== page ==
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SNAP, campus food insecurity, and the politics of deservingness

SNAP, campus food insecurity, and the politics of deservingness Many low-income college students are barred from food assistance for no reason other than the fact that they are pursuing a college education. Based on 22 interviews that capture the experiences of food insecure college students as they attempt to navigate SNAP, this study shows how low enrollment in the program and food insecurity are the predictable outcomes of policy decisions intended to restrict access to both free public higher education and public assistance in the 1980’s and 1990’s and were shaped by the racialized politics of deservingness. By documenting the barriers students encounter attempting to access food assistance, this study shows how these policies play out in the lives of students at the City University of New York (CUNY) today. Ultimately, the politics of deservingness create significant direct and indirect barriers to SNAP enrollment for students and limit policy makers’ and advocates’ attempts to expand SNAP and address food insecurity on college campuses. http://www.deepdyve.com/assets/images/DeepDyve-Logo-lg.png Agriculture and Human Values Springer Journals

SNAP, campus food insecurity, and the politics of deservingness

Agriculture and Human Values , Volume OnlineFirst – Oct 14, 2021

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Publisher
Springer Journals
Copyright
Copyright © The Author(s), under exclusive licence to Springer Nature B.V. 2021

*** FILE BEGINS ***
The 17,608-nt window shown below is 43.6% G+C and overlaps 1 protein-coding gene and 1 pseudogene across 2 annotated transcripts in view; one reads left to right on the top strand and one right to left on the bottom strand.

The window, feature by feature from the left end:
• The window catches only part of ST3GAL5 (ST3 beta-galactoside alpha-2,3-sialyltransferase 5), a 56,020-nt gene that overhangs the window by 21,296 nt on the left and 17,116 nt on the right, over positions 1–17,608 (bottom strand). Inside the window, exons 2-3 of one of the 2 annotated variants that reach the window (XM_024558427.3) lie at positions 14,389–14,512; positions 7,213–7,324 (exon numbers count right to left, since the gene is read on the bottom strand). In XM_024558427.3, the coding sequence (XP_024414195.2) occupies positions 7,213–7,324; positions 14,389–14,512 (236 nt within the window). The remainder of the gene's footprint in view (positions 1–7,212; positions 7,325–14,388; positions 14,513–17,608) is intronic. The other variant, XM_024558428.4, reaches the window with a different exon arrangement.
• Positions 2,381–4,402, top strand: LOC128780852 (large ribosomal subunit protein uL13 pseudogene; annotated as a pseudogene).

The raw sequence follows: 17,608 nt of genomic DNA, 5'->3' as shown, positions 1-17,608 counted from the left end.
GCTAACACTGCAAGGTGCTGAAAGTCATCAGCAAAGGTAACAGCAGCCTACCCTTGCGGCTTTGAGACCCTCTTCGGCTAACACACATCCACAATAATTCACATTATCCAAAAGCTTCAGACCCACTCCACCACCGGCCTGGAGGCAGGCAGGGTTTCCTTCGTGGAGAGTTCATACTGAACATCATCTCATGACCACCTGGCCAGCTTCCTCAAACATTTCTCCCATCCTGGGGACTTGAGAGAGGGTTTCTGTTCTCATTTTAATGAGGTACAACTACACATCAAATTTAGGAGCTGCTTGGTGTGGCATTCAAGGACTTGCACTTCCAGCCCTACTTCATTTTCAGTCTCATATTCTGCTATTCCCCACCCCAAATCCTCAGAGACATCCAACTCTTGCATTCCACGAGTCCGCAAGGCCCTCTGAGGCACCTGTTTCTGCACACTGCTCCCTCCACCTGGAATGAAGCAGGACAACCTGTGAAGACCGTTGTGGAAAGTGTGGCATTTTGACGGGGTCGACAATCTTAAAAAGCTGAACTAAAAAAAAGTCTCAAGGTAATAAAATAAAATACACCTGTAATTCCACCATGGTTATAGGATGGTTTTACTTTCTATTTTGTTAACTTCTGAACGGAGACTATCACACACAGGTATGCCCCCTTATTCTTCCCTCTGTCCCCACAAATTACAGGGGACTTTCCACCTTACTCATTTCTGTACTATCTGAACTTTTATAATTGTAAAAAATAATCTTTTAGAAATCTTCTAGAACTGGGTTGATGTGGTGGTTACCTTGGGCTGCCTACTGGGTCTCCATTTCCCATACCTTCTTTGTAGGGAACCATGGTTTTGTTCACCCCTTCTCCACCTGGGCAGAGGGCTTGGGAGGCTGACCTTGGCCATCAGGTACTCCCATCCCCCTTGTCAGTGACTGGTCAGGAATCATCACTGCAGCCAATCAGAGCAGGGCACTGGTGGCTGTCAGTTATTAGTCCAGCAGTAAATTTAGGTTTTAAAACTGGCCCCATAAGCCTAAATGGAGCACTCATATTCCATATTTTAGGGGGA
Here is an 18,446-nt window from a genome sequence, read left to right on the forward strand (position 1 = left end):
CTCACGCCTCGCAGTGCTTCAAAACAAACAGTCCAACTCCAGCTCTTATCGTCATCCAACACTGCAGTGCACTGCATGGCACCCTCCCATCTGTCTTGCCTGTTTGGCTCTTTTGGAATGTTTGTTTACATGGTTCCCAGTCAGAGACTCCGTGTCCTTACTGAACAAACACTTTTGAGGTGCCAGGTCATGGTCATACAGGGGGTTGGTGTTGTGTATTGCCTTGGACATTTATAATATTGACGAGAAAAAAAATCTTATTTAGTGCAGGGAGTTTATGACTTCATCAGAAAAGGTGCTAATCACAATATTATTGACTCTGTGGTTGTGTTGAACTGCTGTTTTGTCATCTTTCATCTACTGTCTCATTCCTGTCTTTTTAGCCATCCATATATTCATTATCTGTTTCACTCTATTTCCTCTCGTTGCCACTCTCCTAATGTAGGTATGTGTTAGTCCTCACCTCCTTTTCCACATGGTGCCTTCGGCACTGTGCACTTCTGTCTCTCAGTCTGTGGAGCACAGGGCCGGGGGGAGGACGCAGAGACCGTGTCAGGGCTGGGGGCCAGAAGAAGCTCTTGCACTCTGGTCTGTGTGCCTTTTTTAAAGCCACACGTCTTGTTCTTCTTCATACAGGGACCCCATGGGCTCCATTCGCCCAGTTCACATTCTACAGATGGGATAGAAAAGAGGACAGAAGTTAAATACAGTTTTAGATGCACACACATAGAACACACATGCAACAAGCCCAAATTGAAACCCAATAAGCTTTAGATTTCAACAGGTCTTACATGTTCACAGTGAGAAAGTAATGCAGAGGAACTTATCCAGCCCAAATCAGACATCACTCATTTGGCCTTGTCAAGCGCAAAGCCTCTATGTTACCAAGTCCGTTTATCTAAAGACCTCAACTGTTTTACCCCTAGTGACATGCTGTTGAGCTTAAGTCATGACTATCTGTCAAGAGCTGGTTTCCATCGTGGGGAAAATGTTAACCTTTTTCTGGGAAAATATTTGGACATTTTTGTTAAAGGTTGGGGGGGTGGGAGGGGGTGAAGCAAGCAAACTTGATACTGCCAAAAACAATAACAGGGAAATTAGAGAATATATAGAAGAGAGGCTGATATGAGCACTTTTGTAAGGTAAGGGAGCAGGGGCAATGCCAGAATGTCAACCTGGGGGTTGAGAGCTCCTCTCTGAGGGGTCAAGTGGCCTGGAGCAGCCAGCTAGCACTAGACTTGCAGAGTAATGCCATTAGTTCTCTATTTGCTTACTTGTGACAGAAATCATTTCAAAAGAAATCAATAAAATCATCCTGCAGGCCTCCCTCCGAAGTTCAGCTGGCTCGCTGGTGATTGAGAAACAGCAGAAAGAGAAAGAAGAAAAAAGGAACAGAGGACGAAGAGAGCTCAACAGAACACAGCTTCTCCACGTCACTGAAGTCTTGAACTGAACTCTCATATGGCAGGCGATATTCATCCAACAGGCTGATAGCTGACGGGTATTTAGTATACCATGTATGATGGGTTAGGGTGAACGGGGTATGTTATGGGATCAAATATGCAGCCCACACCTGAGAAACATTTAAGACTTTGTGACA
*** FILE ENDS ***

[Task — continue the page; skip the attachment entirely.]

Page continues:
ISSN
0889-048X
eISSN
1572-8366
DOI
10.1007/s10460-021-10273-3
Publisher site
See Article on Publisher Site

Abstract

Many low-income college students are barred from food assistance for no reason other than the fact that they are pursuing a college education. Based on 22 interviews that capture the experiences of food insecure college students as they attempt to navigate SNAP, this study shows how low enrollment in the program and food insecurity are the predictable outcomes of policy decisions intended to restrict access to both free public higher education and public assistance in the 1980’s and 1990’s and were shaped by the racialized politics of deservingness. By documenting the barriers students encounter attempting to access food assistance, this study shows how these policies play out in the lives of students at the City University of New York (CUNY) today. Ultimately, the politics of deservingness create significant direct and indirect barriers to SNAP enrollment for students and limit policy makers’ and advocates’ attempts to expand SNAP and address food insecurity on college campuses.

Journal

Agriculture and Human ValuesSpringer Journals

Published: Oct 14, 2021

Keywords: SNAP; Food assistance; Higher education; Food insecurity; Racism

References